Spoiler note: this piece has spoilers for The Owl House through the parts of season 2 available on Disney+
The Owl House, two seasons in, has a well-earned reputation for inclusion. The show has made it clear from early on that its themes of not punishing divergence aren’t just glib platitudes intended to make normies feel saintly for letting the weird kid sit at their table. Instead, it treats all of us to a narrative that centers characters who navigate a strange world that doesn’t always suit them in the ways that make the best sense for them. There is a lot of good to be said about the show’s cast: the Latina main character, the queer and nonbinary rep, the older woman mentor, and a truly beloved fat character whose weight is never once remarked on, among others.
It is a breath of fresh air to see that, along with all the rest, there are some solid disability and chronic illness narratives and metaphors in the series as well.
The most prominent is Eda’s curse. When she first talks to Luz and King about being cursed (Episode 4: The Intruder) she openly uses language that can relate to a variety of difficult chronic conditions. She says that, “No one likes having a curse, but if you take the right steps, it’s manageable.” It’s interesting at this point that the curse is stated as the reason for Eda’s identification as The Owl Lady. However,she avoided talking openly about it with either of her charges until they found out during a flare up she couldn’t hide. She openly accepts being The Owl Lady, living in the titular Owl House, and with an owl palisman of her own design and craft. But the curse is still a vulnerability that she doesn’t bring up if she doesn’t have to.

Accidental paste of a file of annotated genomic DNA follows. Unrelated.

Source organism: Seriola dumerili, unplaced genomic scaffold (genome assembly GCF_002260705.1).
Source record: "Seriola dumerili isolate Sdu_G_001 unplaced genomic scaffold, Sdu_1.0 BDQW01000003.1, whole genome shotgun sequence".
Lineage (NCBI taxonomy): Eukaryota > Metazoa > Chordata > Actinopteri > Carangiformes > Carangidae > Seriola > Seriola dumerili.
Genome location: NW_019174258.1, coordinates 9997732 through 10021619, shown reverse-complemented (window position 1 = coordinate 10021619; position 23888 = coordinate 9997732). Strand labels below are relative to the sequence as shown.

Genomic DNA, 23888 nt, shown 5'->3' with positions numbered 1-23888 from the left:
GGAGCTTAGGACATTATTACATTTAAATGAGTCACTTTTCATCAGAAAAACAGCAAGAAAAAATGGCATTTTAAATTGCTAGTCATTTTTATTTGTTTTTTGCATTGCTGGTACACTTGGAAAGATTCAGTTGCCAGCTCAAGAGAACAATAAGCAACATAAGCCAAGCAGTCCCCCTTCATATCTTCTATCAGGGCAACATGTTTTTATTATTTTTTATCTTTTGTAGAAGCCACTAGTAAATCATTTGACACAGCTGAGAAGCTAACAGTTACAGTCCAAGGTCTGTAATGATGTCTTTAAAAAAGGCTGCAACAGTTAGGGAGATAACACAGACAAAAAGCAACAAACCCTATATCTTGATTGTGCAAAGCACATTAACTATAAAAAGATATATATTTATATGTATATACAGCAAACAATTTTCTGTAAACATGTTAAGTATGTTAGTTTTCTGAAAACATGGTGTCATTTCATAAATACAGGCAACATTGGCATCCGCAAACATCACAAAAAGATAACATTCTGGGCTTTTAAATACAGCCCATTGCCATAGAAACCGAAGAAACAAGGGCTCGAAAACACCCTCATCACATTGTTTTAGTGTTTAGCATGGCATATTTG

We see how the curse affects Eda’s life in various ways as the story progresses, from tough situations that arise from running out of her elixir medication, to a flashback where it interferes with a potential relationship. It’s very clear that her life is shaped by it, and the way that she identifies with the curse, and with being The Owl Lady, takes a turn towards integration in season two. She never says that she’s not defined by her curse. The idea of not letting oneself be defined by a disability is a common platitude and praise, so it’s a notable omission where Eda’s curse is narratively treated as a disability. She is, in part, defined by it. That definition itself isn’t shown to be a problem at all, it’s just part of the reality of who she is.